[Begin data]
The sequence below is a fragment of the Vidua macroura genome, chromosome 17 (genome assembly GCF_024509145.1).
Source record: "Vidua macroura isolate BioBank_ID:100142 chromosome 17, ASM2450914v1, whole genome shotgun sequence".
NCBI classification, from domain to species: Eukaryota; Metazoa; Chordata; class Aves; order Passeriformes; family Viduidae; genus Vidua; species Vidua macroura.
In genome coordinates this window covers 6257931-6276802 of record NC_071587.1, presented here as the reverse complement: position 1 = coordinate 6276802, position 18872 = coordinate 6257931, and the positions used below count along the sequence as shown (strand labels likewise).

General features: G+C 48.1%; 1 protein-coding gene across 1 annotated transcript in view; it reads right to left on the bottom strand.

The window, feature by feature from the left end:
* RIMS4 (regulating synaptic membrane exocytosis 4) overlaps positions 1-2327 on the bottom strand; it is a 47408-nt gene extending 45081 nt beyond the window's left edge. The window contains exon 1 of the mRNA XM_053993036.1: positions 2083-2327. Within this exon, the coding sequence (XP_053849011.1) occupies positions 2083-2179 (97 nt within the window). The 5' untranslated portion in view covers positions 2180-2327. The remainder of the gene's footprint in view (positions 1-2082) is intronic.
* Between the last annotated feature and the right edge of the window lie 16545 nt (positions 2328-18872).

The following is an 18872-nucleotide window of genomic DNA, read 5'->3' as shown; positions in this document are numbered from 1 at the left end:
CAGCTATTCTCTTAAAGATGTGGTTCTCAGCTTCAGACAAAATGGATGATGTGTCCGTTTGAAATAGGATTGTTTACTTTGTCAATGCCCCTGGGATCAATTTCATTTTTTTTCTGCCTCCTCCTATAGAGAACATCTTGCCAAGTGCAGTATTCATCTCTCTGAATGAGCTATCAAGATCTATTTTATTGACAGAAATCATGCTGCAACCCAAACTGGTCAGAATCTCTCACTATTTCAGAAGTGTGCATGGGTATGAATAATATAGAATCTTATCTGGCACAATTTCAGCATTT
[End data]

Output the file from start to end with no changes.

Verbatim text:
The sequence below is a fragment of the Vidua macroura genome, chromosome 17 (genome assembly GCF_024509145.1).
Source record: "Vidua macroura isolate BioBank_ID:100142 chromosome 17, ASM2450914v1, whole genome shotgun sequence".
NCBI classification, from domain to species: Eukaryota; Metazoa; Chordata; class Aves; order Passeriformes; family Viduidae; genus Vidua; species Vidua macroura.
In genome coordinates this window covers 6257931-6276802 of record NC_071587.1, presented here as the reverse complement: position 1 = coordinate 6276802, position 18872 = coordinate 6257931, and the positions used below count along the sequence as shown (strand labels likewise).

General features: G+C 48.1%; 1 protein-coding gene across 1 annotated transcript in view; it reads right to left on the bottom strand.

The window, feature by feature from the left end:
* RIMS4 (regulating synaptic membrane exocytosis 4) overlaps positions 1-2327 on the bottom strand; it is a 47408-nt gene extending 45081 nt beyond the window's left edge. The window contains exon 1 of the mRNA XM_053993036.1: positions 2083-2327. Within this exon, the coding sequence (XP_053849011.1) occupies positions 2083-2179 (97 nt within the window). The 5' untranslated portion in view covers positions 2180-2327. The remainder of the gene's footprint in view (positions 1-2082) is intronic.
* Between the last annotated feature and the right edge of the window lie 16545 nt (positions 2328-18872).

The following is an 18872-nucleotide window of genomic DNA, read 5'->3' as shown; positions in this document are numbered from 1 at the left end:
CAGCTATTCTCTTAAAGATGTGGTTCTCAGCTTCAGACAAAATGGATGATGTGTCCGTTTGAAATAGGATTGTTTACTTTGTCAATGCCCCTGGGATCAATTTCATTTTTTTTCTGCCTCCTCCTATAGAGAACATCTTGCCAAGTGCAGTATTCATCTCTCTGAATGAGCTATCAAGATCTATTTTATTGACAGAAATCATGCTGCAACCCAAACTGGTCAGAATCTCTCACTATTTCAGAAGTGTGCATGGGTATGAATAATATAGAATCTTATCTGGCACAATTTCAGCATTT